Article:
He thinks the forthcoming UN climate talks in Paris are largely a waste of space because they’re just not going to be radical enough… On the basis of no evidence he is prepared to venture in the interview, Bill Gates is agitating for the near total decarbonisation of the world economy.
Does it need me to tell you what total decarbonisation of a centrally-planned communist economy would look like? Imagine Venezuela without even the little oil wealth that buys the scant few things that make it there—and transport that situation across the whole globe: A world of no milk and no honey—the only thing of which it would have plenty would shortages. (No, Virginia, it’s no accident that no capitalist economy of the sort Gates now chooses to revile has ever experienced famine. Unlike the many disastrous famines that plague every centrally-planned collectivist economic shambles since time began.)
Private enterprise cannot achieve this [decarbonisation, says Gates] because there is no financial incentive to do so. (It appears not to have occurred to Gates that the reason there is no financial incentive because there is no genuine need and therefore no demand. If there had maybe he would have been a green tech billionaire rather than a software billionaire)…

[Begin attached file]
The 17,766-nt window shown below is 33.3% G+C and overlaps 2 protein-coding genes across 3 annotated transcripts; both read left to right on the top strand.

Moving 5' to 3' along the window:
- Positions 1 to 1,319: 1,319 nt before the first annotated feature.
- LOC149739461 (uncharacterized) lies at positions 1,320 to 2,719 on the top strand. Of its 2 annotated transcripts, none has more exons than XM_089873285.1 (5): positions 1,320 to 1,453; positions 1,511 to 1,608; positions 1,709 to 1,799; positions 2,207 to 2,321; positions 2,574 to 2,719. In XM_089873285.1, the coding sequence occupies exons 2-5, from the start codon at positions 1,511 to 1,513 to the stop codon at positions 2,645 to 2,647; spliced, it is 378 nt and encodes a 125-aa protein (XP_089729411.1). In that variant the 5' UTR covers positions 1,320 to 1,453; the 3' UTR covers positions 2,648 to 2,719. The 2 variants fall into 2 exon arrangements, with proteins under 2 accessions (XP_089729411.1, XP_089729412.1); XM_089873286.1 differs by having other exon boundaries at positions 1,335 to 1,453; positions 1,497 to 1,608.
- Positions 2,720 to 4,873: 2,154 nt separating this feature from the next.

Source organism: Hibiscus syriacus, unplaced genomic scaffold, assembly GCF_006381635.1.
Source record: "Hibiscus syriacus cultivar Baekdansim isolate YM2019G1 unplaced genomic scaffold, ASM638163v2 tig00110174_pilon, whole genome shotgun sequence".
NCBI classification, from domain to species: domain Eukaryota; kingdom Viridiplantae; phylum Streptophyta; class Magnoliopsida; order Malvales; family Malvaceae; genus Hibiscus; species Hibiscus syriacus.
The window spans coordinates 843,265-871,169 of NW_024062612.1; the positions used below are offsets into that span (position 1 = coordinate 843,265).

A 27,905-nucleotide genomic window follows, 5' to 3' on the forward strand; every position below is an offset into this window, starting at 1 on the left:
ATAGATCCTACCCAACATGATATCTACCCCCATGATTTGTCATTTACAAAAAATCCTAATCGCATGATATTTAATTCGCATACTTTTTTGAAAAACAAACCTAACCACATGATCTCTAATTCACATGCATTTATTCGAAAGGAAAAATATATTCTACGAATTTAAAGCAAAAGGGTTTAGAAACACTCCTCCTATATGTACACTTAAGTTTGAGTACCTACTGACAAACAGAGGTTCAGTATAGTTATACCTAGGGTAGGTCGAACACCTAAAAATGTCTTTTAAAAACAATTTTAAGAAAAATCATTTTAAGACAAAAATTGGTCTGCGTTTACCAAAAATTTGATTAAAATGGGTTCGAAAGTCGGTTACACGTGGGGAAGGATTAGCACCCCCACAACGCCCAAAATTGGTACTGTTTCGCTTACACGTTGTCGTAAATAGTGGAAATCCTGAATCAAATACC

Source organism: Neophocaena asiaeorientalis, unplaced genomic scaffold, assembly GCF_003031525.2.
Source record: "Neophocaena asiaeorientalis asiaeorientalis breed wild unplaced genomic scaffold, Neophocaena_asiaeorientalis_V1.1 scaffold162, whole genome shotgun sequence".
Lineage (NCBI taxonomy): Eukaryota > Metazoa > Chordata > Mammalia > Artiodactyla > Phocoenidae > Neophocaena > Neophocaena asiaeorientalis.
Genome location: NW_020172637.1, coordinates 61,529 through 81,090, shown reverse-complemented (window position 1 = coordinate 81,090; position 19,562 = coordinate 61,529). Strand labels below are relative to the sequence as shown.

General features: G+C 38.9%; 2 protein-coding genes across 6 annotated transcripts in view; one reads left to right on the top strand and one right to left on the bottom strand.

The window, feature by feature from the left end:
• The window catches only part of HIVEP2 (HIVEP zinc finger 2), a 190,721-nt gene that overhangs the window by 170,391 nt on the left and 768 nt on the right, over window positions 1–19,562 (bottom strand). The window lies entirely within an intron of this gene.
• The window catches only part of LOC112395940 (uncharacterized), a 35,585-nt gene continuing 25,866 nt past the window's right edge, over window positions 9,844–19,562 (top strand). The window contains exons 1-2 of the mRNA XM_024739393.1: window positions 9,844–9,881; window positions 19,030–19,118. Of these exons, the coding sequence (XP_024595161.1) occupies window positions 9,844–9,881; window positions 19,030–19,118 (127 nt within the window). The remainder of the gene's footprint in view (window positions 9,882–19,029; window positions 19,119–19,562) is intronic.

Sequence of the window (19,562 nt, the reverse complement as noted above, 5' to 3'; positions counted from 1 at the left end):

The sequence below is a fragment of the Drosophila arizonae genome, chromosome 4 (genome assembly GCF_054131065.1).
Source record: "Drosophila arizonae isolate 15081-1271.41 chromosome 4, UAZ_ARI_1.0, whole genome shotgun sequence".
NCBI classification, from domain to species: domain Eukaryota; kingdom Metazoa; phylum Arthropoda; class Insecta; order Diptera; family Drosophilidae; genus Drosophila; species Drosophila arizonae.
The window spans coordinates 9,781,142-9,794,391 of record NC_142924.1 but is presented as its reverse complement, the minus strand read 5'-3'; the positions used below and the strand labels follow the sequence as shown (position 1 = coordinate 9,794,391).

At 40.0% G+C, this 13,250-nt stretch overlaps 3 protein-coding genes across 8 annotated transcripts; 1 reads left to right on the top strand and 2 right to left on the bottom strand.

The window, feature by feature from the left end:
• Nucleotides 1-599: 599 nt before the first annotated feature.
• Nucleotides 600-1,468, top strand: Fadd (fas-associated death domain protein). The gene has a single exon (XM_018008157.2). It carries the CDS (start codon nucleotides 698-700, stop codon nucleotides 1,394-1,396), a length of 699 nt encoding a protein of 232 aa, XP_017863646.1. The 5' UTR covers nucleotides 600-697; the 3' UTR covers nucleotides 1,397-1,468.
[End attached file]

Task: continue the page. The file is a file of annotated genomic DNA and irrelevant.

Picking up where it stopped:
Bill Gates is not totally stupid. He knows electric cars suck. But he does, sort of, believe that government has access to a magic money tree and that it does something called ‘investment’ – which isn’t at all the same, oh no, as splurging taxpayers’ dollars on pointless crap like Solyndra… Bill Gates thinks that heavily-subsidized green tech like wind and solar has worked really well [a delusion he shares with the Greens' Russel Norman]. Then he goes onto admit in virtually the same breath that, no actually, it hasn’t worked well at all. Go figure….
In fact, Bill Gates thinks that all those greenies bigging up solar are a bunch of liars”
“They have this statement that the cost of solar photovoltaic is the same as hydrocarbon’s. And that’s
one of those misleadingly meaningless statements. What they mean is that at noon in Arizona, the
cost of that kilowatt-hour is the same as a hydrocarbon kilowatt-hour. But it doesn’t come at night,
it doesn’t come after the sun hasn’t shone, so the fact that in that one moment you reach parity, so